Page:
That co-worker who often falls back on the small-talk staple of “Cold ’nuff for ya?” can perhaps get a pass from the cliché police this week.
Because it certainly is cold enough — for anyone.
The Arctic air that has been so persistent this winter season dropped the thermometer to below zero again the past couple of days, with wind chills adding to the bitter misery. The low recorded at the Olean Waste Water Treatment Plant early Tuesday morning was 5 degrees below zero — but with winds of 30 mph or more.
Many area school districts were closed Tuesday, not because of snowfall, but because of concerns about below-zero temperatures coupled with skin-endangering wind chills.
Yet, Olean residents can take small comfort in knowing that the low temperature Tuesday was nowhere near a record. That dubious distinction goes to Jan. 28, 1966, when the recorded low in the city was 13 degrees below zero.
More comfort can be taken by the fact that Jim Mitchell, meteorologist with the National Weather Service in Buffalo, tells us that as winter’s go, 2013-14 just isn’t that bad. The past two winters were unusually mild, spoiling any of us who suffer during a tough Western New York winter.
Now, Mr. Mitchell says, we are simply experiencing a typical winter for the region, with a statistical lean toward the coldest 20 or so winters dating back to 1871. He points out that the winter of 1976-77 was arguably the coldest winter on record for Western New York. Followed up by the winter of 1977-78, it’s little wonder the news media of the time featured stories of scientists speculating on whether a new ice age was arriving.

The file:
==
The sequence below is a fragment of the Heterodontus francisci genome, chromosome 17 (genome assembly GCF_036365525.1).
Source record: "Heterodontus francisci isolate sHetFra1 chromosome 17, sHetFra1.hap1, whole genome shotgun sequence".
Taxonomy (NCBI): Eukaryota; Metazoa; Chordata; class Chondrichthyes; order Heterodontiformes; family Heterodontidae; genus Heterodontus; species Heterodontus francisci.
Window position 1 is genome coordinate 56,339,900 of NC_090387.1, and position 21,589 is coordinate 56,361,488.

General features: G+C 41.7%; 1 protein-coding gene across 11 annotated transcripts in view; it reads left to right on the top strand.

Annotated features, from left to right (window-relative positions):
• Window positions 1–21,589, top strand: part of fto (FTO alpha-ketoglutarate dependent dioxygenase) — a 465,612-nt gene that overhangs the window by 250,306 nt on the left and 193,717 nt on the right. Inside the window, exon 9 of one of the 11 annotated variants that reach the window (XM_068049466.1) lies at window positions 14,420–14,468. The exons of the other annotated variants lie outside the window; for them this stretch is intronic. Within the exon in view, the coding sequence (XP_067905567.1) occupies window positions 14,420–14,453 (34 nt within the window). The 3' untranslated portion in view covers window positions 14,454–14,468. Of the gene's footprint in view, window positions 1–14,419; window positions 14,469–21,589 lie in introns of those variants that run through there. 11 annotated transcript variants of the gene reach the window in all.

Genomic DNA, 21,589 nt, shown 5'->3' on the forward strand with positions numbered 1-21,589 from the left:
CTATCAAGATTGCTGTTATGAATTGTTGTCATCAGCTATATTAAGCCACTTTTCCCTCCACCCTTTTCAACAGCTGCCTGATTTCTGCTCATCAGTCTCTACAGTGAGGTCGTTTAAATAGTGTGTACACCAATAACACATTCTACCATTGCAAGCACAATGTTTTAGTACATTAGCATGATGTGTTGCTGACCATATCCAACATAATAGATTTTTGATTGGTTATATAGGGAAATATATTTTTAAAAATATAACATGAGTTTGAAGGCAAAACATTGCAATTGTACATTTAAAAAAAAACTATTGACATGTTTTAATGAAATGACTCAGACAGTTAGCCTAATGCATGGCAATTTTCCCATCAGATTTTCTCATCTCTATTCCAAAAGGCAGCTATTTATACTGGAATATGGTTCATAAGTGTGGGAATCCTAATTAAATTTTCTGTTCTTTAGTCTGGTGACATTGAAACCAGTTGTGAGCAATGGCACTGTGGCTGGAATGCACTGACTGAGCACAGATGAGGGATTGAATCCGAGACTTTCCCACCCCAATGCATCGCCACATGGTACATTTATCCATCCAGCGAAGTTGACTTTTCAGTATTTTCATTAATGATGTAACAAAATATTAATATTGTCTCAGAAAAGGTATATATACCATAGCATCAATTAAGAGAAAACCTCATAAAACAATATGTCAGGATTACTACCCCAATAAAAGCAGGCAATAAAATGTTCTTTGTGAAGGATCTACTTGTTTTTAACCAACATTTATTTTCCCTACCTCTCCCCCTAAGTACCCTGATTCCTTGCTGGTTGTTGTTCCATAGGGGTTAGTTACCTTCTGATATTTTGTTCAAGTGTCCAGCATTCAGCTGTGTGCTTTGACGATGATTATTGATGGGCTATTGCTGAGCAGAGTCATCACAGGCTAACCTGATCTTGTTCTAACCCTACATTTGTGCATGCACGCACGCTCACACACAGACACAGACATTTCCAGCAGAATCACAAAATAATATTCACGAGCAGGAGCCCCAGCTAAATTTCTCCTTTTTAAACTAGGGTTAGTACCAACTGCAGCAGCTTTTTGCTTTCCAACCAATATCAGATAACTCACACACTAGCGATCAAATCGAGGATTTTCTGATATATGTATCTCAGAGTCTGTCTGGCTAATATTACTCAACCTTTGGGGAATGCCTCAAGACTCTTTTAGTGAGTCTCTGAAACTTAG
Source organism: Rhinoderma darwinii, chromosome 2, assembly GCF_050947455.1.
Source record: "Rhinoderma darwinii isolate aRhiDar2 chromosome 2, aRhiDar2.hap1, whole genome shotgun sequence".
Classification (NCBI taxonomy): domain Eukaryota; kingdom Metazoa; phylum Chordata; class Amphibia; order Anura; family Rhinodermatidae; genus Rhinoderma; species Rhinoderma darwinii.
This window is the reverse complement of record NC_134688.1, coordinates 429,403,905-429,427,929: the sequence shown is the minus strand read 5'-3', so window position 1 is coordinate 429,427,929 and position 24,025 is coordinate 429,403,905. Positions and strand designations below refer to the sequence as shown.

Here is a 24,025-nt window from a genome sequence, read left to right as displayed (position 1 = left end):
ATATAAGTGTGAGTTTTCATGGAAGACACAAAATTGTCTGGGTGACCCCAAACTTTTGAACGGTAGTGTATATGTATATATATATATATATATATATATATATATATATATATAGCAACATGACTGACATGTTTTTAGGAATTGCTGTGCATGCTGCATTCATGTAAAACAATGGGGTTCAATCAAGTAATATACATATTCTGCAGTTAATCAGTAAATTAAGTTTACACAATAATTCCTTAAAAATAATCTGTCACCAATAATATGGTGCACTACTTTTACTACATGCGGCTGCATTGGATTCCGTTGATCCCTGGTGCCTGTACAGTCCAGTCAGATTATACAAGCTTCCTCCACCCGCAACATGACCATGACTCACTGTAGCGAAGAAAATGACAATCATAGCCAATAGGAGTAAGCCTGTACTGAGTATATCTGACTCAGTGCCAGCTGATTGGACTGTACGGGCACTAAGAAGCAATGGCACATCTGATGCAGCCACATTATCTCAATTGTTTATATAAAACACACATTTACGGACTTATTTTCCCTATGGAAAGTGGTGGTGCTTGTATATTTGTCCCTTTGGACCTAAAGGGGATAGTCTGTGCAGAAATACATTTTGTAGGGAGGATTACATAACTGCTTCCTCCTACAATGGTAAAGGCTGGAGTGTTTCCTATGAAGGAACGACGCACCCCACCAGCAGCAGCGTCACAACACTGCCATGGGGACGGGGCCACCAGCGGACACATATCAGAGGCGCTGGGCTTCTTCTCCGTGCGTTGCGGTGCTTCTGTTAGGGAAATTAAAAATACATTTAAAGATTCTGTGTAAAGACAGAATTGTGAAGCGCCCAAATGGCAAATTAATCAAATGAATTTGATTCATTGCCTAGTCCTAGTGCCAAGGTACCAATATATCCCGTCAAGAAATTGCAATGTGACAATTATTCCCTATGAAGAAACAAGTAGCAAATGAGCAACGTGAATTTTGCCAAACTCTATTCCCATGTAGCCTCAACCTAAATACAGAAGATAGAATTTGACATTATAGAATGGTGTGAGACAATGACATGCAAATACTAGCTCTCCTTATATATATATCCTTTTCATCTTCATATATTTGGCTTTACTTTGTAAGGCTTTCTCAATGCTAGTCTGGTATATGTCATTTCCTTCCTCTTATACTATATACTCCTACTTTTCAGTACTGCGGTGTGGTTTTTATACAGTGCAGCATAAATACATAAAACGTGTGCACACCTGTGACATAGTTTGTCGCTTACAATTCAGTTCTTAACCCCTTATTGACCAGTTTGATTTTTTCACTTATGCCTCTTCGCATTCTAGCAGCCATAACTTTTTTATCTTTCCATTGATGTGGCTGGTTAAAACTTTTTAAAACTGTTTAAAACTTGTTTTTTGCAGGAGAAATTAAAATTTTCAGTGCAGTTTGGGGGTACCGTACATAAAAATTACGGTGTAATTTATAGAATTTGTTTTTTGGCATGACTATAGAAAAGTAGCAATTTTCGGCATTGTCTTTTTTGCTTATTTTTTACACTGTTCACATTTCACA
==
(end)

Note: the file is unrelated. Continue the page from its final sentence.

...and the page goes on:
Despite the cold of this week — and at other intervals so far this winter — there is no such ice age speculation today.
Meanwhile, offices and other workplaces, classrooms and store aisles sound with a sort of broken chorus of coughing, sneezing and nose-blowing as so many of us suffer through various seasonal ailments. Officials at area hospitals say they have noted a spike in the number of flu cases, and they urge residents — and especially parents of children over the age of 6 months — to still consider getting a flu shot.
Folks also are urged to cover up when coughing or sneezing while also washing their hands as often as possible. Anyone feeling ill is urged to stay home.
Is relief from the cold weather and its attendant miseries coming? Groundhog Day is Sunday, which is Super Bowl Sunday as well, after which the cold grind of winter for so many bereft football fans really sets in.
Of course, the legend is that if Punsutawney Phil doesn’t see his shadow on Sunday, there will be an early spring. If he sees his shadow, there will be six more weeks of winter.
What this supposedly means is that, even worst-case, winter will be over around March 16, which is actually a date most Western New York winter veterans could live with. But given the weather patterns this year, along with the understanding that cold and snow often lingers well past the official first day of spring (March 20) in this region, we’ve got a long way to go.